All those things happened in Hongkong make me feel desperate about this evil world.
I really hate this, no right, no wrong, no justice, no savior, everyone is just puppet of God.
This has perplexed me to no end. The straw that broke the camel's back was an extradition treaty being proposed, and not the crushing living conditions that have been worsening over the past two decades.
Sounds like you are a native. curious why you think this is the case outside of the oligarchs owning media. If that's the case i can't see why the CCP is complaining they lost control of the narrative via the press, if they never had it in the first place.
Just like some western opinion that why Chinese people don't fight their government for democracy and free speech, I really can not understand why HK people don't fight oligarchs for goods prices and living house.
Every few years, some protests happen in Hong Kong, None of those protests is aiming to the oligarchs, some people do hate Li, but the most far they can do is ridiculing and complaining.
>If that's the case i can't see why the CCP is complaining they lost control of the narrative via the press, if they never had it in the first place
the CCP attached great importance to propaganda from the beginning (the 1930s). At that time, they do have the advantage of propaganda (compare to the Kuomintang), and now the CCP has lost its ability and skills, the official media of CCP are barely welcome by Chinese, very many young men dislike them.
Those years what the CCP propaganda department can do is only to delete and forbidden the contents they dislike, and this usually has the opposite effect - more and more people don't trust them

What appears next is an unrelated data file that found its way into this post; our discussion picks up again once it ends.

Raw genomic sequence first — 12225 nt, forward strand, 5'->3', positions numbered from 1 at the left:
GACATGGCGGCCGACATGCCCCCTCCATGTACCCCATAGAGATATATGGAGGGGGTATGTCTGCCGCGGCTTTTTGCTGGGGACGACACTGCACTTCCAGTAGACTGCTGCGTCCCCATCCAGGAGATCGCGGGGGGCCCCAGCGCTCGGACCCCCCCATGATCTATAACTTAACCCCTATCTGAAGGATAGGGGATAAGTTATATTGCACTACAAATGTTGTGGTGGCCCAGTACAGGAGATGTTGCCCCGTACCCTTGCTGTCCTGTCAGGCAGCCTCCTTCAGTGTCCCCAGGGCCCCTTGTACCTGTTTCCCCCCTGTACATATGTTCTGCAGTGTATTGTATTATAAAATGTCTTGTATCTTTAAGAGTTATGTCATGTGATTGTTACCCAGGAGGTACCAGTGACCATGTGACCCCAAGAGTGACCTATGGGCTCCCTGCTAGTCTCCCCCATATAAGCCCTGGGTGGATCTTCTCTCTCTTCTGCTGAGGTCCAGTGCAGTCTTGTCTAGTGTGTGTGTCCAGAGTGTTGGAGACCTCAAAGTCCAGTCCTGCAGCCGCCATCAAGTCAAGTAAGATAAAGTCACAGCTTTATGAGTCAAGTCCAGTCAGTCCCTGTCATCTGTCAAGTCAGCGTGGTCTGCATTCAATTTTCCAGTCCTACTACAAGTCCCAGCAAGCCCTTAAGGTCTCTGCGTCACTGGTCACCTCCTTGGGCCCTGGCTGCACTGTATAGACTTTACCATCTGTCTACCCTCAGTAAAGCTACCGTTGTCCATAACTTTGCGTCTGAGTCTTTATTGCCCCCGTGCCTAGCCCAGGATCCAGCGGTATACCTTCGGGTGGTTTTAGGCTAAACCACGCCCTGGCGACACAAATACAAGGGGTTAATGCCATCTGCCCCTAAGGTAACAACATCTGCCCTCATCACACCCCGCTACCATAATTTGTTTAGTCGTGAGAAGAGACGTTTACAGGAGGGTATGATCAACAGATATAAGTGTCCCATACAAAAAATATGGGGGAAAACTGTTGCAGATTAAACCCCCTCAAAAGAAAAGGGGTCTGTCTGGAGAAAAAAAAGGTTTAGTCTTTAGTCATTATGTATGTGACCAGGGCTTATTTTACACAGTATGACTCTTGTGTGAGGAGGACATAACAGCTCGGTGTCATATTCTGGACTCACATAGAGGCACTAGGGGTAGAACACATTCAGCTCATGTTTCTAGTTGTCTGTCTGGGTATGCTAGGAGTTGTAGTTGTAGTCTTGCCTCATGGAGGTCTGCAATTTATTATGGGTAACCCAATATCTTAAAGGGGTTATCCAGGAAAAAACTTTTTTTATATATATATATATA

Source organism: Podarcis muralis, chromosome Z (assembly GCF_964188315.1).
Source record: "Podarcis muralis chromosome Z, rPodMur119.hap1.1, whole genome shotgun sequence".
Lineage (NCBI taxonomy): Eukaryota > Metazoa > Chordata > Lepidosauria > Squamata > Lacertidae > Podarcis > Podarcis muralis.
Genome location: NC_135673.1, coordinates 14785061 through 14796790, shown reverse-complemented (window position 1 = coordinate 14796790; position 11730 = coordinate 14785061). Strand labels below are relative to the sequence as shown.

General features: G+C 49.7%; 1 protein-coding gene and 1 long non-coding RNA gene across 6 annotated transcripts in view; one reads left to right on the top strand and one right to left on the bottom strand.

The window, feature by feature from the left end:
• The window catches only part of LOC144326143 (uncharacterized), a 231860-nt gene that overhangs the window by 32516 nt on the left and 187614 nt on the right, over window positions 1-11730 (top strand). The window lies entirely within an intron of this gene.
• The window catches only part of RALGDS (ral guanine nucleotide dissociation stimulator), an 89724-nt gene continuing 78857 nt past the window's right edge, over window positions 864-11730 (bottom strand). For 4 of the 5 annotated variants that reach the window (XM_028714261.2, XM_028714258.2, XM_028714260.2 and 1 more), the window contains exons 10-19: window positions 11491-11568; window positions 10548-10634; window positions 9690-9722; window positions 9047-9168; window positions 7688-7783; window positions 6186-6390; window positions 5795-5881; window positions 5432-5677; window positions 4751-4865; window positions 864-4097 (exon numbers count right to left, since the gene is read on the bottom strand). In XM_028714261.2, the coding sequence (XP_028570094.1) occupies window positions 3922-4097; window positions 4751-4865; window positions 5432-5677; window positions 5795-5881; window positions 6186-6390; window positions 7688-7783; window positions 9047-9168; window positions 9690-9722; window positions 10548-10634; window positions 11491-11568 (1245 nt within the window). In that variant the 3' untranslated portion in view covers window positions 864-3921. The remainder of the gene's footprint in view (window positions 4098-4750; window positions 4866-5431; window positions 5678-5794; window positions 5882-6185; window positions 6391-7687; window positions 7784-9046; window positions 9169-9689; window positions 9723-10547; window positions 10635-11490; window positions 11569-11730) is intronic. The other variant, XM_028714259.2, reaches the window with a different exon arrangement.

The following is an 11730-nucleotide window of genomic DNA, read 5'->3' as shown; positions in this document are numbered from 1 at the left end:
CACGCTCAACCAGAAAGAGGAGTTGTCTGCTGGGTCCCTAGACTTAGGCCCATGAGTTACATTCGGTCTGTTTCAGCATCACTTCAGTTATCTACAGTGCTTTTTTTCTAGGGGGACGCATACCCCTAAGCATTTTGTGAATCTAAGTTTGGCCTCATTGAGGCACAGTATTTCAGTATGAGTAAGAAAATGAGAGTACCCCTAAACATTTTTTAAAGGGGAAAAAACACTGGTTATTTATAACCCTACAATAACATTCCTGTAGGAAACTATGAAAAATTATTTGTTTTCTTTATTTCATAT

In some HKer's perspective, they detest how the current administration had been in bed with the oligarchs. In their view, gaining universal suffrage (not only 1 person one vote, but a free nomination) would help with that situation.
This problem is not new - it's an old problem that existed in the colonial state. The definition of a colony is to extract wealth for their masters, so colonial administrations and oligarchs work hand in hand.
Even if one could separate that fight between the administration and the oligarch, there are other structural issues for the administration. HK administration, colonial or SAR, is highly dependent on land leases as its source of income. In it's pursuit of being the "most capitalist city", the tax base is very narrow - income tax is very low, no sales tax, etc... So it is not in HK administration's interest to lower housing prices because that would affect its own budget.
And if one were to temporarily cast aside their own views, and look at the incentive a little, there are other political problems - pro-democrats typically controls the legislature (spare this case of disqualifying a few), but they have no hope of becoming part of the executive council, where the Chief Exec heads, and Beijing has control of the nomination. So there's not a lot of incentive to work well together between the legislature and the executive.
How do you properly fight oligarchs in your country when you don't have control of the government?
Also note that if an opinion is almost perfectly correlated with a nationality, that is a reasonable cue to question its rationality.